defeat in an argument and acceptance of popular will to prevail over one
person's opinion and thought.
and Ncube 1995.
This is a common
Ndebele proverb warning those who are too politically ambitious to wait for the
reigning leader to disappear from the political scene for them to take over.
Kings never retired. They died on the throne.
The Khumalo royal
family praise names encapsulated how they came to be rulers including how
Mzilikazi squared up with the feared Zulu king Shaka and defied his oppressive
Gerth and Mills
1958, pp. 22-39 and Wylie 1990 p. 45.
Nyathi 1995 and
Child, 1958, pp.
Ranger 1999 pp.
2004, pp. 80-85.
Manuscript TH2/1/1 Thomas Journal, 12 April 18180.
McGregor and Ranger 2000, p. 25.
Manuscript LMS ML1/2/A Robert Moffat to Tidman, 25 December 1862.
There is a
mountain just outside the city of Bulawayo as one goes to the east where it is
said that as the Ndebele settled in Matabeleland some overzealous chiefs like
Ngudwane Ndiweni installed Nkulumane the eldest son of Mzilikazi as king of the
Ndebele because they thought the king had died. For two years Mzilikazi was
missing with another group of Ndebele followers because their journey to
Zimbabwe followed two paths. One of the reasons given for this somehow rebellious
act was that the Gundwane group wanted to celebrate inxwala ceremony and this
could not be done without a king who is supposed to lead the ritual activities.
The narration goes on to state that Mzilikazi eventually appeared and was very
angry that these people had installed his son as king while he was alive. His
response included sentencing a number of chiefs to death who were then executed
in this small mountain. This is the Ntabayezinduna crisis
Mzilikazi is said
to have even killed his rebellious son Nkulumane but this was not supposed to
be known by the mainstream Ndebele community. So the popular story was that the
heir apparent was taken to his maternal uncles in line with Nguni traditions.
But when Mzilikazi died in September 1868, Nkulumane was no where to be found,
confirming that he was killed alongside the rebellious chiefs.
Cobbing 1976, pp.
Gelfand 1968, pp.
Tabler 1955, pp.
Chief John Sangulube, Brunapeg, 10 April 1995.
Ake 1991 and
2007, pp. 160-189
Vail and White
1991, pp. 89-92.
Cobbing 1976, pp.
argument was later used the British conquerors to engage in primitive looting
of Ndebele cattle and Ndebele land on the false basis that they had defeated
king Lobhengula who was the owner of all these properties.
Tabler 1955, pp.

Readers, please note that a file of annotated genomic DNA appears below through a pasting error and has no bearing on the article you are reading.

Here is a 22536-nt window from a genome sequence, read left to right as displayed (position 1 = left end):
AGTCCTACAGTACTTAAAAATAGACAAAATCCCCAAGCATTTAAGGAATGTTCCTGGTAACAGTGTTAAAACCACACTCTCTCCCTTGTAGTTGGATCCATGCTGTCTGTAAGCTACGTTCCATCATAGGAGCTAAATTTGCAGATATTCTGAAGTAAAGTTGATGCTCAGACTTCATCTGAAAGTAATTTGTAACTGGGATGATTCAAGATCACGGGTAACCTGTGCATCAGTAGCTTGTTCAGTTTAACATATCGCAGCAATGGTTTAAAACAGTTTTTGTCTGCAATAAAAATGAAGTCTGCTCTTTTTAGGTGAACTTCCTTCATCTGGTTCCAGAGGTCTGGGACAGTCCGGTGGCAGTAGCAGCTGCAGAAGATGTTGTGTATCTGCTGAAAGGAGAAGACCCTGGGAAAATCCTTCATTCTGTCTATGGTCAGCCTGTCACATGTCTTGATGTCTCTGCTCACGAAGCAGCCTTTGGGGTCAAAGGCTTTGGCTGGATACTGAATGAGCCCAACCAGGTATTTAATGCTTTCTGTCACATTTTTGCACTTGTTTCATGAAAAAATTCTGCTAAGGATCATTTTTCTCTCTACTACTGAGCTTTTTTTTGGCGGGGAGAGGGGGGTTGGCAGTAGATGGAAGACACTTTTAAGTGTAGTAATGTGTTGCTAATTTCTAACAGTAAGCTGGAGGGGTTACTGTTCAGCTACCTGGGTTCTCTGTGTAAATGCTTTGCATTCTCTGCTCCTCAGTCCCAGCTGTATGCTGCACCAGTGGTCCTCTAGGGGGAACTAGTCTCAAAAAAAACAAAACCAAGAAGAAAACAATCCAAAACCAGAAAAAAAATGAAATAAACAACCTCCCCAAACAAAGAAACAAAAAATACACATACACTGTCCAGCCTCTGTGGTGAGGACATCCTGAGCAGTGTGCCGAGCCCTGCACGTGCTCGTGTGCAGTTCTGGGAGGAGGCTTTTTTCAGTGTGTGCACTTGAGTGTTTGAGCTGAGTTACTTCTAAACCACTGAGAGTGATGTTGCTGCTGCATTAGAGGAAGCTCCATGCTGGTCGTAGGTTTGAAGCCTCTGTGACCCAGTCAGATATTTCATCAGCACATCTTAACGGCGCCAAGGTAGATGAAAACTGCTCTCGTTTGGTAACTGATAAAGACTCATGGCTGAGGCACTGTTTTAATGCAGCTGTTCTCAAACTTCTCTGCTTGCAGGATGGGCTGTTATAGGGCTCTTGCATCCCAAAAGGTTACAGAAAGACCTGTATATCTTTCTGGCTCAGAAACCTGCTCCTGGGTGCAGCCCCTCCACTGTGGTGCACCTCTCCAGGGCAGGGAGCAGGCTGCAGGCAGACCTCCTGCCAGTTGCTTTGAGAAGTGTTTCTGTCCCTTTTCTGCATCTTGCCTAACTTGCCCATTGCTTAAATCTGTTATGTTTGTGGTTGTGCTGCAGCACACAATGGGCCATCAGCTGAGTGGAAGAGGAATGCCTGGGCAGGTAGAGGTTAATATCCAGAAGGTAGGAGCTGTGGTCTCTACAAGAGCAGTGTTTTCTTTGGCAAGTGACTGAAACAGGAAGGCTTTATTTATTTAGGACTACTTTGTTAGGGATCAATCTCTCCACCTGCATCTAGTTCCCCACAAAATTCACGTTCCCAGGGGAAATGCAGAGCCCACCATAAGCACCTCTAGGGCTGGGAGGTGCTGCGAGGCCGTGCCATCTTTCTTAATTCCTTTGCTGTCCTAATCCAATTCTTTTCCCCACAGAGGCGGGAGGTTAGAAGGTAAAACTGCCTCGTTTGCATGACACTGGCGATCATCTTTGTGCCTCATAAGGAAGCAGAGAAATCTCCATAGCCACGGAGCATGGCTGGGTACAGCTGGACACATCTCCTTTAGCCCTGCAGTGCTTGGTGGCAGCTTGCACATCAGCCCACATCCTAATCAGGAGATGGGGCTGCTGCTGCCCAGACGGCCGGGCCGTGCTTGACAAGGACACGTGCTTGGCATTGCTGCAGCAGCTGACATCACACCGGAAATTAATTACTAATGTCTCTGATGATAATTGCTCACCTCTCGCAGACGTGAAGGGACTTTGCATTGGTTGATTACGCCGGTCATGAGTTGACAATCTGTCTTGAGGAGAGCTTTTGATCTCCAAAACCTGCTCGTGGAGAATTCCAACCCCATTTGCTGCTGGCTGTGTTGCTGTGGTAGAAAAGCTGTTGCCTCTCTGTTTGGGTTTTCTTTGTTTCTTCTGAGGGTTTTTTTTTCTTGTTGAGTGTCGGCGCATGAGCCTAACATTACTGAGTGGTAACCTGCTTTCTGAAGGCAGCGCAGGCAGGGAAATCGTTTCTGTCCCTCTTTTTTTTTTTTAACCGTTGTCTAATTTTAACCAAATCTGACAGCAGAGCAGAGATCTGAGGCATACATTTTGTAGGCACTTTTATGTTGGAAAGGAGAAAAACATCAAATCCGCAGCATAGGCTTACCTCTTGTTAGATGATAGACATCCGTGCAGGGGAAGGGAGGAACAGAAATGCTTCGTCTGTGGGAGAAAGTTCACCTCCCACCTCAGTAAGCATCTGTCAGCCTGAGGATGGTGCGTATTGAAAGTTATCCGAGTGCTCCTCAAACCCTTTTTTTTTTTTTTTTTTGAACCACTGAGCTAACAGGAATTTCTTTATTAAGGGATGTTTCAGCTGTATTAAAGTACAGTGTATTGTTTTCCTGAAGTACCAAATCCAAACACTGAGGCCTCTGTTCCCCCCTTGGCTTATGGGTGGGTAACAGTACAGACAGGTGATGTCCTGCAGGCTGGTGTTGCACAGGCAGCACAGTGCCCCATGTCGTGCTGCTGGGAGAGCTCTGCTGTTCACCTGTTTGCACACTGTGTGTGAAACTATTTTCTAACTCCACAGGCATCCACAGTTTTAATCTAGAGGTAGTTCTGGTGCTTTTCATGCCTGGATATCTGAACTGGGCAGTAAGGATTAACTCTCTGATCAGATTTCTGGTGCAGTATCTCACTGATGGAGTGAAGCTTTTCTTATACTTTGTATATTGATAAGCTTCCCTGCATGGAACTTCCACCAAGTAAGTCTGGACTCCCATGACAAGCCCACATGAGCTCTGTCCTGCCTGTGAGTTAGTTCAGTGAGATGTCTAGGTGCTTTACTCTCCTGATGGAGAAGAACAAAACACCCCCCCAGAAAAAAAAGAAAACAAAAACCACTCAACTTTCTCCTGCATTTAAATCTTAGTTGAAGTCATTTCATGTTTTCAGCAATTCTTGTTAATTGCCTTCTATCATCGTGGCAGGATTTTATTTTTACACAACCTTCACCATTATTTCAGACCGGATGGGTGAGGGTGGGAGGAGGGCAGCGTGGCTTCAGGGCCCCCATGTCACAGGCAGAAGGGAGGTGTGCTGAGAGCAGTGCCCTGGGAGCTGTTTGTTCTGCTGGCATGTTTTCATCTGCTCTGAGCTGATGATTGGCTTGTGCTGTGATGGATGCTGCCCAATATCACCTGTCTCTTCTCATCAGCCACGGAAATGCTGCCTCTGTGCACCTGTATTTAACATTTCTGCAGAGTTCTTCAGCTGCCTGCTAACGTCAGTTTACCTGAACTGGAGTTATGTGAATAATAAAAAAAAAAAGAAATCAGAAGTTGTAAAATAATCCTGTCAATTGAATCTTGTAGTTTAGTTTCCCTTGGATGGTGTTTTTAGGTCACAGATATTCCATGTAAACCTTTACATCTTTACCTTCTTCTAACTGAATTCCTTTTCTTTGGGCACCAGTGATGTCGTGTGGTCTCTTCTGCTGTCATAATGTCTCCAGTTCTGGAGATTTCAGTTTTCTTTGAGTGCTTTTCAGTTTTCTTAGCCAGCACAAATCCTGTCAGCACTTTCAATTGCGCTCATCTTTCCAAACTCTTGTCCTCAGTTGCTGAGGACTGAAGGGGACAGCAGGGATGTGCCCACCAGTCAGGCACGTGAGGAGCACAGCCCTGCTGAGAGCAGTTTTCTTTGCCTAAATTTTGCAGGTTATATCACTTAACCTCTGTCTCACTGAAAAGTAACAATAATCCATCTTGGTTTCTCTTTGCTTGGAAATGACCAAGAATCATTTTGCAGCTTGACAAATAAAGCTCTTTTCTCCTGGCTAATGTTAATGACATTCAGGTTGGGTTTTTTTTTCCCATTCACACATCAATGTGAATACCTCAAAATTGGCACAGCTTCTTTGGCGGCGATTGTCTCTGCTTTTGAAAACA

1, 1898-1901, pp.
1, 1898-1901, p. 15.
Cobbing 1976, p.
1975, pp. 107-110.
Government Delineation Report, Matshetshe Tribal Trust Land: History of the
2002, pp. 54-60.
Wallis 1945, pp.
1975, p. 107.
In the 1990s, a
new pressure group emerged in Matabeleland under the name Imbovane
YamaHlabezulu led by the late Mr. Bekithemba John Sibindi. Imbovane referred to
those captives who were well selected to work as royal servants. In political
terms, however, it meant a small ant that ate maize through barrowing into it
until it gets rotten.
2004, pp. 80-83.
Bhebe 1979, pp. 23-30.
Thomas 1864, pp.
Bhebe 1979, pp.
Thomas 1864, p.
2004, pp. 84-86.
Guy 1990, pp.
White 1975, pp.
Mahamba 1996, p.
Ndebele public ideology was that umfazi kalaHole
, meaning for marriage purposes men could marry across
the social divides with ease.
of Various Matabele Connected with the Royal House, November 1973.
Alexander, Jocelyn, McGregor, Joan and Ranger,
Terence. Violence and Memory: One Hundred Years in the 'Dark Forests' of
Matabeleland. Harare: Weaver Press, 2000.
Ake, Claude. "Rethinking African Democracy." Journal
of Democracy 2 No.1
Baines, Thomas. The Gold Regions of South Eastern
Africa: Bulawayo: Books of
Beach. David Norman. War and Politics in Zimbabwe,
1840-1900. Gweru: Mambo
Beach, David Norman. "Ndebele Raiders and Shona
Power." Journal of African History xv, No. 4 (1974): 633-651.
Becker, Peter. Path of Blood: The Rise and
Conquests of Mzilikazi.
London: Longman, 1967.
Bhebe, Ngwabi and Ranger, Terence. (eds.). The
Historical Dimensions of Democracy and Human Rights in Zimbabwe Volume One:
Pre-colonial and Colonial Legacies. Harare: University of Zimbabwe Publications, 2001.
Bhebe, Ngwabi. Christianity and Traditional